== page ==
Constitution of the German Confederation 1871

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First page of the Bundesgesetzblatt des Deutschen Bundes, 27 January 1871: Emperor Wilhelm issues new elections to the Reichstag.

The Constitution of the German Confederation (German: Verfassung des Deutschen Bundes, or Novemberverfassung) was the constitution of the German federal state at the beginning of the year 1871. It was enacted on January 1st, 1871. This is a slightly changed version of the Constitution of the North German confederation; it is not to be confused with the constitutional laws of the German Confederation of 1815.

The Constitution of the German Confederation of 1871 incorporated agreements between the North German Confederation and some the South German states that joined the Confederation: with Baden and Hesse-Darmstadt, but not Bavaria and Württemberg. The new constitution appeared on 31 December 1870 in the Bundesgesetzblatt des Norddeutschen Bundes (Federal Law Gazette) and came into effect the following day. Already on 16 April 1871 the country exchanged it with another constitution which was valid until the end of the Empire in 1918.

There are four different constitutions or texts to distinguish between:

  1. The 'Constitution of the North German Confederation' ('Verfassung des Norddeutschen Bundes', 'Norddeutsche Bundesverfassung', NBV) from 16 April 1867. It came into effect on 1 July 1867.
  2. The 'Constitution of the German Confederation' ('Verfassung des Deutschen Bundes') as a text which was added to one of the November treaties: the agreement between the North German Confederation and Hessen-Darmstadt and Baden.
  3. The 'Constitution of the German Confederation' (Verfassung des Deutschen Bundes', 'Deutsche Bundesverfassung', DBV) as the constitutional text which appeared in the Federal Law Gazette on 31 December 1871. The Constitution, in spite of its title, already names the federal state 'German Empire' ('Deutsches Reich'). It came into effect the following day, 1 January 1871.[1]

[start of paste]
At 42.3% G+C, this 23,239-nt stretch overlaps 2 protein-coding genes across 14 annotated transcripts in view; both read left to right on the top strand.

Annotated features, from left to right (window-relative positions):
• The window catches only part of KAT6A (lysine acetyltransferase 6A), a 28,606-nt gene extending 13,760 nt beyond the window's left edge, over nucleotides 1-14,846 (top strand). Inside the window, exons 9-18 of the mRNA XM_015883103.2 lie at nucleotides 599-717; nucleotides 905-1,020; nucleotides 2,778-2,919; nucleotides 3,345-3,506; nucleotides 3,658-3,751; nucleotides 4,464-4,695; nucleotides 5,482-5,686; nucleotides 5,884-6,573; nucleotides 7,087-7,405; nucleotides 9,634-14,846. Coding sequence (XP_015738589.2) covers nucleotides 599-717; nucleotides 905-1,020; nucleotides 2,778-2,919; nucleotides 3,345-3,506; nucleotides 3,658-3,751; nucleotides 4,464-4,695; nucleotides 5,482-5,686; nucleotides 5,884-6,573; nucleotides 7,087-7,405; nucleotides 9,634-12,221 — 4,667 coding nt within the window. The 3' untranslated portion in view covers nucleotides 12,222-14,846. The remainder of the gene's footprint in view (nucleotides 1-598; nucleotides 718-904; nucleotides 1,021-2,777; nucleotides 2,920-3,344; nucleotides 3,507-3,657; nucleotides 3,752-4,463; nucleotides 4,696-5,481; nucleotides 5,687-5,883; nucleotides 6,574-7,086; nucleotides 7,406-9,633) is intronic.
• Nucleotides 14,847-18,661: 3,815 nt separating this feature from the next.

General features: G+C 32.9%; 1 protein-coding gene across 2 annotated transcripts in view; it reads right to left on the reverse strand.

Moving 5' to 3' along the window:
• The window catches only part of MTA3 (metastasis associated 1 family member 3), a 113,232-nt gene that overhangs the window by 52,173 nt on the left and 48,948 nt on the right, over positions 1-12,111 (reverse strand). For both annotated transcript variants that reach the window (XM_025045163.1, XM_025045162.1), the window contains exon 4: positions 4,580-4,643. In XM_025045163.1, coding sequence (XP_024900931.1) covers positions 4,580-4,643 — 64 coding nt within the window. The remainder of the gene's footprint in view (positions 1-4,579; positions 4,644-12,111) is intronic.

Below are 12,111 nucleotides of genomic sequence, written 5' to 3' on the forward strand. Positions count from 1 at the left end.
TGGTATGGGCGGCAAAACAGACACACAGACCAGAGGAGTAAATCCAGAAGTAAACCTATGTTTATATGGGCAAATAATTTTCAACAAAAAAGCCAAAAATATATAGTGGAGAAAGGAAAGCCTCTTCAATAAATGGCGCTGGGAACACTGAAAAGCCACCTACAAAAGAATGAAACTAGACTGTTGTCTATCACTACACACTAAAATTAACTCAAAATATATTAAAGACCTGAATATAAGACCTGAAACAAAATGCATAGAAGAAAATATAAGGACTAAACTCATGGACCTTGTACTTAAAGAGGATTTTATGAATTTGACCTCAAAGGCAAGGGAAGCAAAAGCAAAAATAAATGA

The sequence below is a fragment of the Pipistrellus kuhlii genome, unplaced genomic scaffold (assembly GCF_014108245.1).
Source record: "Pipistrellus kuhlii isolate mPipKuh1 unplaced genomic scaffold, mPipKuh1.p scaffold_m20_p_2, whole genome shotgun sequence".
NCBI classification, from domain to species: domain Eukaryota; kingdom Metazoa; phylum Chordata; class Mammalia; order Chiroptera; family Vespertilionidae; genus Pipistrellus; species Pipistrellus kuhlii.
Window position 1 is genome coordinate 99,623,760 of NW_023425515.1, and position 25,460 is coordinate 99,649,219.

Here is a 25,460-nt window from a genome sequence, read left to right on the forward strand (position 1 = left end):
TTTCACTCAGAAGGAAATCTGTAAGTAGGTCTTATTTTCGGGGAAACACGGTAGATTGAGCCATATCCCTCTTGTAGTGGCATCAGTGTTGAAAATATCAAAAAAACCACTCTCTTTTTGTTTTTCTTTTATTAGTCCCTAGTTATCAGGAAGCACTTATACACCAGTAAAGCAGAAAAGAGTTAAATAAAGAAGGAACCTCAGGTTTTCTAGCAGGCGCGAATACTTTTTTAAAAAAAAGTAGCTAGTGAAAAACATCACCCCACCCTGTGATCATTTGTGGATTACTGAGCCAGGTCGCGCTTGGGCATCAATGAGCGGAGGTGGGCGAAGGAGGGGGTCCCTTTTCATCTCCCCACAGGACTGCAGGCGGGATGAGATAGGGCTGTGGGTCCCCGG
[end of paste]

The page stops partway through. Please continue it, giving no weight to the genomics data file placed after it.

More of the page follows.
4. The 'Constitution of the German Empire' of 16 April 1871, which came into effect on 4 May 1871. This is usually the constitution called „Bismarcksche Reichsverfassung“ (BRV or RV).

In all of those four texts, the policial system remains the same. The changes relate mainly to the agreements with the South German states regarding their accession to the North German Confederation. For example the number of delegates to the Federal Council were adjusted. All this was executed in a rather messey way. Constitutional historian Ernst Rudolf Huber called the constitution of 1 January 1871 a 'Monstrum'.[2]

The constitution of 1 January 1871 was one step from the North German Confederation to the German Empire. Those steps did not create a new state but concerned the accession of the South German states. The North German Confederation was renamed, and some of its organs received a new title. The constitution of 1 January 1871 did have lasting significance in the German Empire despite of the new constitution of 4 May 1871: article 80 (not repeated in the new constitution) transformed most of the North German laws into Imperial laws.

References

  1. ^ Ernst Rudolf Huber: Deutsche Verfassungsgeschichte seit 1789. Vol. III: Bismarck und das Reich. 3rd edition, W. Kohlhammer, Stuttgart [u. a.] 1988, p. 747.
  2. ^ Ernst Rudolf Huber: Deutsche Verfassungsgeschichte seit 1789. Vol. III: Bismarck und das Reich. 3rd edition, W. Kohlhammer, Stuttgart [u. a.] 1988, p. 757.
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